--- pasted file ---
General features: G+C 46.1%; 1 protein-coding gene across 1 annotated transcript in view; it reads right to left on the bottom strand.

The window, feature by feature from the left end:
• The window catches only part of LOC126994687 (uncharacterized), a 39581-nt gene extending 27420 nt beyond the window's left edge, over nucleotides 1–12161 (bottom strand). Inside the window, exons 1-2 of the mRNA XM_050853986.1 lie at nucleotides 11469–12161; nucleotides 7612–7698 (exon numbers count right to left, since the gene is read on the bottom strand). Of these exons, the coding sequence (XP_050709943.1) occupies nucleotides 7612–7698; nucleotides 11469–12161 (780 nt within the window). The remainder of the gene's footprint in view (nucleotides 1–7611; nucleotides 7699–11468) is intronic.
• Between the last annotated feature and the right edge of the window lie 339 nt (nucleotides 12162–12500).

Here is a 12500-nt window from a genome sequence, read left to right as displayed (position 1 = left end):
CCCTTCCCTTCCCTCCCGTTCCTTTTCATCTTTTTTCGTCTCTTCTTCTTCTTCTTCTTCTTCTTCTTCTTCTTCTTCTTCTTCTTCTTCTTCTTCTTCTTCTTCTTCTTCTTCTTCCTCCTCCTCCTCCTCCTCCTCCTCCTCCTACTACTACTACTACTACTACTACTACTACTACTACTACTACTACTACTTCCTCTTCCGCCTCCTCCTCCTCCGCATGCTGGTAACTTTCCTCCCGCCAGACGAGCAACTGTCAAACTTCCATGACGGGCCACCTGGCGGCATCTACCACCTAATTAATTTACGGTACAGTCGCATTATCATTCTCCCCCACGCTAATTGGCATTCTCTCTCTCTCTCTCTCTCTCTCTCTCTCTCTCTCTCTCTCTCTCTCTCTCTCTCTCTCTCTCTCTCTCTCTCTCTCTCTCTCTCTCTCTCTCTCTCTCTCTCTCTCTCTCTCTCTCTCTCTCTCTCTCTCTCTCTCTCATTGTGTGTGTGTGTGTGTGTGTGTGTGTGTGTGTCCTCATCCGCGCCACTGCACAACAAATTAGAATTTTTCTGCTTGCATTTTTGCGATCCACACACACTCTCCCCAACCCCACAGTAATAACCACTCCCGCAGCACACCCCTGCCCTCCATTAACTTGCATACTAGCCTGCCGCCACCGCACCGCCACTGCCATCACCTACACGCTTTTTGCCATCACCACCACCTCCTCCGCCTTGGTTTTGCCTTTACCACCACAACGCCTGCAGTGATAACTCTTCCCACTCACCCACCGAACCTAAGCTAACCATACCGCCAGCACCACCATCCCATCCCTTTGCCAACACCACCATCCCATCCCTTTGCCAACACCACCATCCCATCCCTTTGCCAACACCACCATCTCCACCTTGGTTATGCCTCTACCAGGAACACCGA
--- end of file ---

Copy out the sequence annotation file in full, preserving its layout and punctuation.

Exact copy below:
General features: G+C 46.1%; 1 protein-coding gene across 1 annotated transcript in view; it reads right to left on the bottom strand.

The window, feature by feature from the left end:
• The window catches only part of LOC126994687 (uncharacterized), a 39581-nt gene extending 27420 nt beyond the window's left edge, over nucleotides 1–12161 (bottom strand). Inside the window, exons 1-2 of the mRNA XM_050853986.1 lie at nucleotides 11469–12161; nucleotides 7612–7698 (exon numbers count right to left, since the gene is read on the bottom strand). Of these exons, the coding sequence (XP_050709943.1) occupies nucleotides 7612–7698; nucleotides 11469–12161 (780 nt within the window). The remainder of the gene's footprint in view (nucleotides 1–7611; nucleotides 7699–11468) is intronic.
• Between the last annotated feature and the right edge of the window lie 339 nt (nucleotides 12162–12500).

Here is a 12500-nt window from a genome sequence, read left to right as displayed (position 1 = left end):
CCCTTCCCTTCCCTCCCGTTCCTTTTCATCTTTTTTCGTCTCTTCTTCTTCTTCTTCTTCTTCTTCTTCTTCTTCTTCTTCTTCTTCTTCTTCTTCTTCTTCTTCTTCTTCTTCTTCCTCCTCCTCCTCCTCCTCCTCCTCCTCCTACTACTACTACTACTACTACTACTACTACTACTACTACTACTACTACTTCCTCTTCCGCCTCCTCCTCCTCCGCATGCTGGTAACTTTCCTCCCGCCAGACGAGCAACTGTCAAACTTCCATGACGGGCCACCTGGCGGCATCTACCACCTAATTAATTTACGGTACAGTCGCATTATCATTCTCCCCCACGCTAATTGGCATTCTCTCTCTCTCTCTCTCTCTCTCTCTCTCTCTCTCTCTCTCTCTCTCTCTCTCTCTCTCTCTCTCTCTCTCTCTCTCTCTCTCTCTCTCTCTCTCTCTCTCTCTCTCTCTCTCTCTCTCTCTCTCTCTCTCTCTCTCTCATTGTGTGTGTGTGTGTGTGTGTGTGTGTGTGTGTCCTCATCCGCGCCACTGCACAACAAATTAGAATTTTTCTGCTTGCATTTTTGCGATCCACACACACTCTCCCCAACCCCACAGTAATAACCACTCCCGCAGCACACCCCTGCCCTCCATTAACTTGCATACTAGCCTGCCGCCACCGCACCGCCACTGCCATCACCTACACGCTTTTTGCCATCACCACCACCTCCTCCGCCTTGGTTTTGCCTTTACCACCACAACGCCTGCAGTGATAACTCTTCCCACTCACCCACCGAACCTAAGCTAACCATACCGCCAGCACCACCATCCCATCCCTTTGCCAACACCACCATCCCATCCCTTTGCCAACACCACCATCCCATCCCTTTGCCAACACCACCATCTCCACCTTGGTTATGCCTCTACCAGGAACACCGA